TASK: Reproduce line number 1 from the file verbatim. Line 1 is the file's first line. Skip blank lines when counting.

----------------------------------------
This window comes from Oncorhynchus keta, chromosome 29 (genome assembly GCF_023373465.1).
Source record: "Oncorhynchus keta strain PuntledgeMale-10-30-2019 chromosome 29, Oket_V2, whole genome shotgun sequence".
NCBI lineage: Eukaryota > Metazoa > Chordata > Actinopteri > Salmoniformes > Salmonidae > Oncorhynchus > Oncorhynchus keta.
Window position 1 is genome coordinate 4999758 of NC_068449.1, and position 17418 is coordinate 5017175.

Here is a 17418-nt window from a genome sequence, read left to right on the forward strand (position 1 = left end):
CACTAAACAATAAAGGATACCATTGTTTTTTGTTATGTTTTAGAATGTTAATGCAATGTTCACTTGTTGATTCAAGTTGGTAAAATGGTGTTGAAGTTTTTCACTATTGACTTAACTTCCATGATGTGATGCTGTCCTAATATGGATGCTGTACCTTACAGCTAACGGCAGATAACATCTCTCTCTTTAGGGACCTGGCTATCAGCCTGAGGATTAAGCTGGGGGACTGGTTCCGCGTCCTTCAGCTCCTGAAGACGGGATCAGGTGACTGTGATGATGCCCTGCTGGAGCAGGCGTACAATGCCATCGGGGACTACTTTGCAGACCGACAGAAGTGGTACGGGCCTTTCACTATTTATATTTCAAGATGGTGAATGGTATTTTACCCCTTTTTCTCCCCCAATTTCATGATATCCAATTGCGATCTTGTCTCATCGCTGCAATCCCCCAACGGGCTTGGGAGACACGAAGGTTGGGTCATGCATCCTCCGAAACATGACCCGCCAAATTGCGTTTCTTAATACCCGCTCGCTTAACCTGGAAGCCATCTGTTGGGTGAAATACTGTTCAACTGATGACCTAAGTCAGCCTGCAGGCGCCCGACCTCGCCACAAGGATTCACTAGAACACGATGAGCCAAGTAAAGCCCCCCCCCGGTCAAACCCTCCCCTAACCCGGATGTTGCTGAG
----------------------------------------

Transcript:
This window comes from Oncorhynchus keta, chromosome 29 (genome assembly GCF_023373465.1).